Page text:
In the first Canadian case to culminate in a physician-assisted death, H.S., in the final stage of ALS, requested the panoply of confidentiality orders, at the outset of the hearing on the merits — without advance notice to the media. Justice Martin granted an in camera hearing; sealed the court file and affidavits; issued a publication ban on the applicant’s name; and used initials to protect the identities of H.S., her doctors, and “others involved in this matter.”

Justice Martin said it would have been preferable had the confidentiality matters been addressed when the originating motion was filed, in order to allow the motions judge to consider whether there was any need for preliminary orders. “However, as this is the first application of its kind in this province and the matter is time sensitive, I am prepared to deal with these requests in the context of the overall hearing.”

Justice Martin said she was “very mindful of the important reasons underlying the open court principle.” However “in the circumstances, I determined that Ms. S’s privacy, dignity and autonomy were the more important interests and the hearing was held in camera,” the judge wrote. “The application pertains to Ms. S’s medical state and to the fundamental life choice she wishes to make. Nothing could be more personal and, in my view, the need to protect Ms. S’s privacy outweighs the benefit of an open courtroom in the circumstances of this case. I also note that the subject of the hearing, being her medical diagnosis and current physical condition, falls within the category of information that ordinarily would be protected under privacy legislation.”

The judge said she hoped her written reasons, which detailed the evidence supporting the conclusion that H.S. met the Supreme Court-imposed criteria for a physician-assisted death, “strikes the appropriate balance between the salutary and deleterious effects of such an order and achieves the openness and public access” mandated by the top court.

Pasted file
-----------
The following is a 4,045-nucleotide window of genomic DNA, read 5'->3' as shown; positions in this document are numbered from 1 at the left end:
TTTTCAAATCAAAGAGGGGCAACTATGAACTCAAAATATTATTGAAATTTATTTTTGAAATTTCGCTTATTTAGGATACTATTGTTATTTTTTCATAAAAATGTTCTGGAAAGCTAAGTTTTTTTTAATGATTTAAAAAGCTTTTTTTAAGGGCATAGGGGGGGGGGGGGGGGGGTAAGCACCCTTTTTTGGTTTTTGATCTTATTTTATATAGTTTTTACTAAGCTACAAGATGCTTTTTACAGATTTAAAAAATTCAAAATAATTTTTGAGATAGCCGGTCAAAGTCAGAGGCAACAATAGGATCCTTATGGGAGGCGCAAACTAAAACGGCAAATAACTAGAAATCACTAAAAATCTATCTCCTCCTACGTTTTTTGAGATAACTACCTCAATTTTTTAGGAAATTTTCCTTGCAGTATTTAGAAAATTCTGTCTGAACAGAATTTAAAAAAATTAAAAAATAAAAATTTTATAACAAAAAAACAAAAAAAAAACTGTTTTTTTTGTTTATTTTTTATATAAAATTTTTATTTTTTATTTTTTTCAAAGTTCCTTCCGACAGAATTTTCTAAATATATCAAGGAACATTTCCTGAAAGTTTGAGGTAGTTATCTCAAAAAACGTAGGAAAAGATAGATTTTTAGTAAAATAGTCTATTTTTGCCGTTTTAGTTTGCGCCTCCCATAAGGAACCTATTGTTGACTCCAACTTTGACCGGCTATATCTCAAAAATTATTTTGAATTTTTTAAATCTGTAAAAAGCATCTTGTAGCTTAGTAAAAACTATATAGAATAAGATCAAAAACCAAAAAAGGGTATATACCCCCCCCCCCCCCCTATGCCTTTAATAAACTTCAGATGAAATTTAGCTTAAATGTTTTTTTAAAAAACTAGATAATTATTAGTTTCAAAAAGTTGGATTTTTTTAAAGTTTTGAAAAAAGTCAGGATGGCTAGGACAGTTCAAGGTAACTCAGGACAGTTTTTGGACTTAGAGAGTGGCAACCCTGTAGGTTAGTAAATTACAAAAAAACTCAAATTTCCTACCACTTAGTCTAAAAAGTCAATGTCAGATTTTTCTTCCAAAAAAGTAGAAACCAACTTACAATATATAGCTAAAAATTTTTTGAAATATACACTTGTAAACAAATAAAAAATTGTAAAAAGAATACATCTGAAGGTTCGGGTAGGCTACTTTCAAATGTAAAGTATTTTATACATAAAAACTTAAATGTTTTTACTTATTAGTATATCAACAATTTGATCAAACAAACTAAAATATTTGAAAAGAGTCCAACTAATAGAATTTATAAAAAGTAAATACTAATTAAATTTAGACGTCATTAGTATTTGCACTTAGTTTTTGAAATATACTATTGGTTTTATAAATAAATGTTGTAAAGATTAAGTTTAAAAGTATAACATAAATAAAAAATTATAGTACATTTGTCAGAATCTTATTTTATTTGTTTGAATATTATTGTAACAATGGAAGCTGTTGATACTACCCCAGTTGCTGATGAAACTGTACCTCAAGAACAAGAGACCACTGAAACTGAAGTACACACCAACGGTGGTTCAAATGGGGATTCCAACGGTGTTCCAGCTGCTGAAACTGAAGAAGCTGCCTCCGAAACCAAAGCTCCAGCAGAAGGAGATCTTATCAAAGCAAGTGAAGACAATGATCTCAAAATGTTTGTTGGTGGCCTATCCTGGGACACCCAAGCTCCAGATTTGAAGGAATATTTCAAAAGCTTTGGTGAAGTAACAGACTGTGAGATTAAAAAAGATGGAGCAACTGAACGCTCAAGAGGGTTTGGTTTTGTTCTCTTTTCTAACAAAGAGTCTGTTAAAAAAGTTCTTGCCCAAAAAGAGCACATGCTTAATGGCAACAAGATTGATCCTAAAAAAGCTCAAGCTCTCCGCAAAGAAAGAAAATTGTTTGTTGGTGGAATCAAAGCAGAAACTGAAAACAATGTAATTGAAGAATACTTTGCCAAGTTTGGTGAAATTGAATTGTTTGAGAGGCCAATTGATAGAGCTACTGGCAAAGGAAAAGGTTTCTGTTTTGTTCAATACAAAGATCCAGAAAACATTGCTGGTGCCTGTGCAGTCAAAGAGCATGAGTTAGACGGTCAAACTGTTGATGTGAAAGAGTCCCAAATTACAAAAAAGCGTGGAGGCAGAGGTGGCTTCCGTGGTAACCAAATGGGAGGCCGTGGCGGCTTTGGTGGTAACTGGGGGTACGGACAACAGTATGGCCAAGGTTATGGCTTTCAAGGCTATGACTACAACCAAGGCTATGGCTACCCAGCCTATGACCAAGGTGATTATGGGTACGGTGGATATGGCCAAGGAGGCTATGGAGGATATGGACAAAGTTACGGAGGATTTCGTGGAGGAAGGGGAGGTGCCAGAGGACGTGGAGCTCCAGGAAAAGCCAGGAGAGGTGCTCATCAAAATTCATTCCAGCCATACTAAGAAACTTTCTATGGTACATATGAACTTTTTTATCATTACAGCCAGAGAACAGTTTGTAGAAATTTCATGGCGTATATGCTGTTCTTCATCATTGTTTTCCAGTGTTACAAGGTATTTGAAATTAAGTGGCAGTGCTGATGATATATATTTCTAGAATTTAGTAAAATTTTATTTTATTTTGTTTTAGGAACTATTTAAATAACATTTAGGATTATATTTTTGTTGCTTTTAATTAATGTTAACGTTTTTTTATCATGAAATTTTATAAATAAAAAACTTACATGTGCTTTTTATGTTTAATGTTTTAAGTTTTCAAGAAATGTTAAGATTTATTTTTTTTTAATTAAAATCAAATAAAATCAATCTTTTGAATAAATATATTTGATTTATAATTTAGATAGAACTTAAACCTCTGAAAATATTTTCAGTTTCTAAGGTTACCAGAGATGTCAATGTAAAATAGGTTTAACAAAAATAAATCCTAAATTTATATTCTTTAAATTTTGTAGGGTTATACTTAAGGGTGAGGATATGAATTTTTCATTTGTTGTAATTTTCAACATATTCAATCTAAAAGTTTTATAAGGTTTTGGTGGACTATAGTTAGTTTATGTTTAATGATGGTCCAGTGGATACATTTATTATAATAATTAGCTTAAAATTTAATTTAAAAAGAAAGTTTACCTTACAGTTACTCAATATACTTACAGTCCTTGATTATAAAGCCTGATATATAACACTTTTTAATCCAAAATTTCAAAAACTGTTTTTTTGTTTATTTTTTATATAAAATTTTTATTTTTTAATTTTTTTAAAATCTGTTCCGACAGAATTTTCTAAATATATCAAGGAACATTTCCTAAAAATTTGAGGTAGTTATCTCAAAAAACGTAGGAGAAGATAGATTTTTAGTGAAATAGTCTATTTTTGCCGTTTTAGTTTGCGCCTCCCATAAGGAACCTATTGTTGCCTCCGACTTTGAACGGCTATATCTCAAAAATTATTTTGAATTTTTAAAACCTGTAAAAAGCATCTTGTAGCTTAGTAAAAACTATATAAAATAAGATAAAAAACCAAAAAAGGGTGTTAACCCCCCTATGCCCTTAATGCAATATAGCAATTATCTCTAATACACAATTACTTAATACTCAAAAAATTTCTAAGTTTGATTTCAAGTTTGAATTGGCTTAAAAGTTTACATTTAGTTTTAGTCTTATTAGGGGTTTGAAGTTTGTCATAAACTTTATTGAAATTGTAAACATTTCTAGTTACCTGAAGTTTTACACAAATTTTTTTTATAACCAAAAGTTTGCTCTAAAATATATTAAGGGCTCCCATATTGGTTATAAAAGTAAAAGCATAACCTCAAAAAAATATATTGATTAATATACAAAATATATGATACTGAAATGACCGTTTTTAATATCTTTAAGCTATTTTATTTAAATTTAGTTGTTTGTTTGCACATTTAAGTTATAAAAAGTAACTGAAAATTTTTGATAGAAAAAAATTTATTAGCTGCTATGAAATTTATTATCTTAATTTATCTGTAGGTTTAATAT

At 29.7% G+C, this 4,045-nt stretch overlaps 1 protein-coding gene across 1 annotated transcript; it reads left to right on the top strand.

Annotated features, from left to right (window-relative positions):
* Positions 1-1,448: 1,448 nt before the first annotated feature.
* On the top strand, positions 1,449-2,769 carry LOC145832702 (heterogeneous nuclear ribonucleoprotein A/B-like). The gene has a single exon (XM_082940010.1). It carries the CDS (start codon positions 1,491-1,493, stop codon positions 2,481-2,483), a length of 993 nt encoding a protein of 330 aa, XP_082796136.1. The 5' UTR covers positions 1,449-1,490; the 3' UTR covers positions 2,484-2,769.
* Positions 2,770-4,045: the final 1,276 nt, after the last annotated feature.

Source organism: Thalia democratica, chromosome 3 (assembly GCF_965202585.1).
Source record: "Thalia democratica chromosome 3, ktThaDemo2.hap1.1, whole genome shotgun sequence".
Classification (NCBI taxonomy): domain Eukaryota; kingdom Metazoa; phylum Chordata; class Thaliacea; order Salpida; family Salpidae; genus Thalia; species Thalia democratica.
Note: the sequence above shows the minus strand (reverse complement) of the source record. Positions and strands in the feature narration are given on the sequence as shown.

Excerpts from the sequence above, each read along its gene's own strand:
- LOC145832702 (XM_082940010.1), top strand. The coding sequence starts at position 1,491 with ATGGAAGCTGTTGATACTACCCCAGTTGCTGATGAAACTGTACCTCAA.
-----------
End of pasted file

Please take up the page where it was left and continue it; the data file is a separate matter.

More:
In A.B., the applicant did not seek an in camera hearing. While he did seek a sealing order of the court file, including the motion record filed for the preliminary confidentiality motion, his counsel proposed that the applicant be allowed to deliver a redacted application record that would excise only information identifying him, his family, the responding physicians and other healthcare providers. The applicant would file the redacted version of the application record with the court in the usual way, and would explain the nature of the redactions, thus enabling the media respondents to challenge the nature and scope of the redactions before the application judge.

The media did not oppose an order permitting the applicant to proceed anonymously and banning publication of his identity or that of his family members. They did oppose providing anonymity to the respondent physicians involved in the man’s care.

The physicians’ wishes to keep their identities private for personal and professional reasons “are entirely reasonable, in my opinion, given the publicity and controversy surrounding physician-assisted death,” Justice McEwen observed. “I accept the proposition that physicians might be less likely to provide assistance to terminally ill patients if their identities were known. Failing to protect the confidentiality of the physicians’ identities could well prevent persons from seeking Carter applications in the future, and it may prevent doctors from participating — this is a public interest of great importance in these circumstances and justifies the moderate proposal of the applicant of a redacted record with explanations.”